By allowing ads to appear on this site, you support the local businesses who, in turn, support great journalism.
Drones, robots key to Georgia's agriculture growth, experts say
Chickens OK with rolling drones, but fearful of airborne ones
Placeholder Image

In the next decade, the poultry industry in Georgia could include drones and robots performing tasks done today by human hands.

Research and testing of this technology is already well underway, according to Douglas Britton, manager of the Agricultural Technology Research Program at Georgia Tech.

Poultry processing and production is the program’s biggest strategic research area, Britton said.

“Our goal there is to really push the boundary of what we’re thinking about and doing,” he said. “It’s to ask the question, ‘What is that going to look like 10, 15, 20 or 30 years from now?’”

Britton was the keynote speaker Wednesday at the annual Georgia Ag Forecast, hosted by the University of Georgia’s Center for Agribusiness and Economic Development.

He presented several major technological advances being developed by the program. One is a form of “intelligent deboning,” or advanced robotics that can remove the meat from chicken bones, a task currently done best by hand.

“The human hand is ideally suited to making that cut and being very efficient at it, so developing a machine that is as good as a human at making that cut and being as efficient as a human is a big challenge,” said Mike Giles, president of the Georgia Poultry Federation based in Gainesville. “This has been a multiyear research program that is making progress.”

Britton said there is already technology that can debone chicken, but it is only effective on a specific-sized bird.

“What we have found is that doesn’t deliver the yield in the requirements for our industry, particularly when we get to the larger-sized bird found particularly here in Georgia,” he said.

The robotic technology being developed and tested by the program would capture information from the outside of the bird, determine its size and therefore its internal bone structure.

“The benefit there is we can adjust every cut for that specific bird,” he said.

This technology could save poultry industry leaders upward of $1 million a year in yield and labor savings.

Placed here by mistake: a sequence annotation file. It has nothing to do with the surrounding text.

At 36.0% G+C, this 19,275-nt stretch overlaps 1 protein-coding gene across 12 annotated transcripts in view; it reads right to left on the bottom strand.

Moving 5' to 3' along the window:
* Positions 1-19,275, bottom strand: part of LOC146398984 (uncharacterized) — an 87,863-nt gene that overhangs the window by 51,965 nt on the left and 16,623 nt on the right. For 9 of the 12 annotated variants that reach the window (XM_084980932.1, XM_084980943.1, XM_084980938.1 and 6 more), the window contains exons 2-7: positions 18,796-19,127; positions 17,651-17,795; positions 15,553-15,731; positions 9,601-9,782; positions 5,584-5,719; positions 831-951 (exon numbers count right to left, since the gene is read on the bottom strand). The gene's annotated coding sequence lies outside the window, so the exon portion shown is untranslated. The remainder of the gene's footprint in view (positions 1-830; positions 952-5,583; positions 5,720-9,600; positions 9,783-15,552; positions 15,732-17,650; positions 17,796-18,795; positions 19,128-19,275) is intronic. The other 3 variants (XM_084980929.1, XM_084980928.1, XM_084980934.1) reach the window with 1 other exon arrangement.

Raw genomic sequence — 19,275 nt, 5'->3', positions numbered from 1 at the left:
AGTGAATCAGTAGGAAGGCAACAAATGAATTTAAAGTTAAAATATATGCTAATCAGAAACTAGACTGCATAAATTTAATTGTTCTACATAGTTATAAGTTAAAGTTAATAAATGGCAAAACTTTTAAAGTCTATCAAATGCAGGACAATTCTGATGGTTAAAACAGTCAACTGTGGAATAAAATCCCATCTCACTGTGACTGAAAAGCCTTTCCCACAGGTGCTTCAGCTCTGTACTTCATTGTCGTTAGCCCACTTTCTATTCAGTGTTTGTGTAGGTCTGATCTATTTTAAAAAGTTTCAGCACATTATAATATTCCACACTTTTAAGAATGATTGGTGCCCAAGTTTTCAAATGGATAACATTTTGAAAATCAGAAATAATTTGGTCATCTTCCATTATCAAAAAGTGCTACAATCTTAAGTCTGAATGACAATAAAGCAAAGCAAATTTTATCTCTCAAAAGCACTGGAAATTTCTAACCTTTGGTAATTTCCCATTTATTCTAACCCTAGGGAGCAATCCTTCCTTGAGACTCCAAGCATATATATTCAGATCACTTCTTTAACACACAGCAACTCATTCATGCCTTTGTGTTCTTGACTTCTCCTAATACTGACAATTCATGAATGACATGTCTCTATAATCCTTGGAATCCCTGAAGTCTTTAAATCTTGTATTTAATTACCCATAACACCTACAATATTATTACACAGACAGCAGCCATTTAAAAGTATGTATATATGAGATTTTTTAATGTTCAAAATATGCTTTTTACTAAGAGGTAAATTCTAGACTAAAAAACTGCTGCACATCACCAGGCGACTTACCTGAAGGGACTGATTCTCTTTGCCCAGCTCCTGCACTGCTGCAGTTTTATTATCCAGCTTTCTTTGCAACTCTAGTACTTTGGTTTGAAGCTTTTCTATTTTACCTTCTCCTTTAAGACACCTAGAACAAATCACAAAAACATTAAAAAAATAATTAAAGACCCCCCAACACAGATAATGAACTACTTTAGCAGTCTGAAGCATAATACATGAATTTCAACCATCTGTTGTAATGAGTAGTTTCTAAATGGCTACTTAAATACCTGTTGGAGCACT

Britton said the program also did an experiment at the University of Georgia’s poultry science department to determine how live chickens respond to the presence of robots and drones in houses.

“You don’t want to have a robotics system in a grow-out house if it’s going to negatively impact your yield or performance or feed conversion rates for your flock,” he said.

They tested the use of a flying drone in a house with small chickens, and it was clear the flock was afraid of the drone. Britton said they showed a “predatory response” to the flying machines, but they were comfortable with rolling robots.

“We had to add a bumper to the system because we were bumping into the chickens,” he said. “... At one point in time there was actually a chicken riding a robot, so they did not have any issues with it and the little chicks were very curious about it.”

Giles said the next step with this technology is to determine how a robot could best be used in a house. He said possibilities include monitoring, maintenance or tasks typically done by humans that might disturb the flock more than a robot.

While these innovations are not yet used in North Georgia, the area’s strong poultry industry has already changed drastically over the years thanks to such innovations, according to Giles.

“There have been incredible advancements over the last few decades and technological innovation will really be the key to the success of the poultry industry in the future,” Giles said.